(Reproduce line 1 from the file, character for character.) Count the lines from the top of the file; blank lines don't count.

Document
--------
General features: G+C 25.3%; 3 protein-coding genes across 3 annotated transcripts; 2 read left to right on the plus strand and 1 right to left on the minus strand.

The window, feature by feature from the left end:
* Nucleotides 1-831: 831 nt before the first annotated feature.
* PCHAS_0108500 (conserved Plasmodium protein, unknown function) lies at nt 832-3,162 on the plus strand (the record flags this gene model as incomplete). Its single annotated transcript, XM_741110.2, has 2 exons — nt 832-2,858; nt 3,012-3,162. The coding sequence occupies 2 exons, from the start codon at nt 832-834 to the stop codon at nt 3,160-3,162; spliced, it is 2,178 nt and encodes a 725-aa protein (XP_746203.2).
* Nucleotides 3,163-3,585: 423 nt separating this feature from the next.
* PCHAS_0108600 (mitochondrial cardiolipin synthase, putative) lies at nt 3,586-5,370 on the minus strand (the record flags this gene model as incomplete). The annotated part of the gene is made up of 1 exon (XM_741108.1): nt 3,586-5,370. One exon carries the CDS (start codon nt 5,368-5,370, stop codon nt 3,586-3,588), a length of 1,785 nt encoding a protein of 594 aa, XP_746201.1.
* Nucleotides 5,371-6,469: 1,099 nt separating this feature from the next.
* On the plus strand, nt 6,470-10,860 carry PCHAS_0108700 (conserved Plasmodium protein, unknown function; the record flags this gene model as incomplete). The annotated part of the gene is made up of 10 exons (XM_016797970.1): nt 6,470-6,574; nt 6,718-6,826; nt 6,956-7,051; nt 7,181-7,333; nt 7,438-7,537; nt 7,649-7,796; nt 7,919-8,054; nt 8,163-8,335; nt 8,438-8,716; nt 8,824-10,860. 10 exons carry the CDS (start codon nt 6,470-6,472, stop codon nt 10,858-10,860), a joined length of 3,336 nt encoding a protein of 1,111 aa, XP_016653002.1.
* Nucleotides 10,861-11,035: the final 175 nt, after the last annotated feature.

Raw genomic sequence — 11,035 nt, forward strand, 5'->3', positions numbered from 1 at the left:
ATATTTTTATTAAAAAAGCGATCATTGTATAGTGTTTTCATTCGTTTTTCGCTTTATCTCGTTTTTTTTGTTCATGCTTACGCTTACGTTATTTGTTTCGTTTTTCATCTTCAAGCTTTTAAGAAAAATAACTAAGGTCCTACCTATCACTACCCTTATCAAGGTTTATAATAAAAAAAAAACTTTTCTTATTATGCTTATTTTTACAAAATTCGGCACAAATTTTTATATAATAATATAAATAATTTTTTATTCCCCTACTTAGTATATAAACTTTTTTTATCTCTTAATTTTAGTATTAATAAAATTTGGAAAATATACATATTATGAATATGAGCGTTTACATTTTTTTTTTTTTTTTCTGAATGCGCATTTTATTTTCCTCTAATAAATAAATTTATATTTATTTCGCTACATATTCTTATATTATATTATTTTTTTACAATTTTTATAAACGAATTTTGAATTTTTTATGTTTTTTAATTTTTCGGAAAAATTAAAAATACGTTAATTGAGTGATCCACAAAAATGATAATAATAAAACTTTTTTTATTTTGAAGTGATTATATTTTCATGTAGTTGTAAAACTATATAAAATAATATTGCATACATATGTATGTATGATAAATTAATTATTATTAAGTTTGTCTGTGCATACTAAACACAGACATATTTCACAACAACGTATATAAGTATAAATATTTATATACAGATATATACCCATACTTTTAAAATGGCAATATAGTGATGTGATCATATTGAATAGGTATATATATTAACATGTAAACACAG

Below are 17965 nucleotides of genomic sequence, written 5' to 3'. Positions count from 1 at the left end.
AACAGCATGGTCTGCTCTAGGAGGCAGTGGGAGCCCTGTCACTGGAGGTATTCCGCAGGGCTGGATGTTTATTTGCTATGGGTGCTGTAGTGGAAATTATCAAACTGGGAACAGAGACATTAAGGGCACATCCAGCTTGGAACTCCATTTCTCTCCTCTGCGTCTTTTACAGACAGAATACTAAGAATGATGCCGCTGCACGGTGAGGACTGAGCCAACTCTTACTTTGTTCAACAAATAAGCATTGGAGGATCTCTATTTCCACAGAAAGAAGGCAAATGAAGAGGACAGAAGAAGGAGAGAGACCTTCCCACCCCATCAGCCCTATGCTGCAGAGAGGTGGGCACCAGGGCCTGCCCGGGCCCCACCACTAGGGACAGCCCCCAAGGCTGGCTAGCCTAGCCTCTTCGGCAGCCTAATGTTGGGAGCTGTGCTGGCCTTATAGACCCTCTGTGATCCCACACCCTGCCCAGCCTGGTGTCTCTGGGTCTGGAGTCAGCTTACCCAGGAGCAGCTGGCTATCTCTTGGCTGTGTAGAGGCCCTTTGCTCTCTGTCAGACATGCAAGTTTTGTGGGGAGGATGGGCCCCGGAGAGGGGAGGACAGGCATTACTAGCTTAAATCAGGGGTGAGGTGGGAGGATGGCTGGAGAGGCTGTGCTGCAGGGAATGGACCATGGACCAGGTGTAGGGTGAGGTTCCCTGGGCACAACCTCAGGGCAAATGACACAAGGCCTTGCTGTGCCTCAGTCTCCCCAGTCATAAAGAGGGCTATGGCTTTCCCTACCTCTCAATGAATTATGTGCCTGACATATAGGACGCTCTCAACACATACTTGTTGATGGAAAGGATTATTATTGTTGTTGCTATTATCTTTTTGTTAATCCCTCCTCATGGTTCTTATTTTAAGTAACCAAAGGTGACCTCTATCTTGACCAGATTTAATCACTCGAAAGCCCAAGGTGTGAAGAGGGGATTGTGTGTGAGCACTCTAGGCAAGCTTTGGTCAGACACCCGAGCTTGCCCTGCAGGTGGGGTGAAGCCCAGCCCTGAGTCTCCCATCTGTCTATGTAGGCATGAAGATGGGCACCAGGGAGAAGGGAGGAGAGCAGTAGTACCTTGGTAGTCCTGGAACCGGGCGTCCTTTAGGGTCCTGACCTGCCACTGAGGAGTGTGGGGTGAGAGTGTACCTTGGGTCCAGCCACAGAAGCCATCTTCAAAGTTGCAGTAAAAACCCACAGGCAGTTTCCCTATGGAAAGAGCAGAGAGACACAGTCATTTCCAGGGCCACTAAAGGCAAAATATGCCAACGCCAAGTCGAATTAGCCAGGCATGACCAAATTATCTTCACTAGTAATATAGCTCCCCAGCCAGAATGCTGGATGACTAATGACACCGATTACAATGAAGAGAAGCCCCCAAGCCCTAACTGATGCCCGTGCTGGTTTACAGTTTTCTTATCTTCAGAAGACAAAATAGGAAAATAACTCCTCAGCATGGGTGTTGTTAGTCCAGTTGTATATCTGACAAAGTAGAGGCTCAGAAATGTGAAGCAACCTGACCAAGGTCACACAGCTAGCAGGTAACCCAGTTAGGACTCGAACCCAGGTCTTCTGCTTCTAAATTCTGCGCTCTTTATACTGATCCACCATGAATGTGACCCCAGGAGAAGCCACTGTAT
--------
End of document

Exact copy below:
General features: G+C 25.3%; 3 protein-coding genes across 3 annotated transcripts; 2 read left to right on the plus strand and 1 right to left on the minus strand.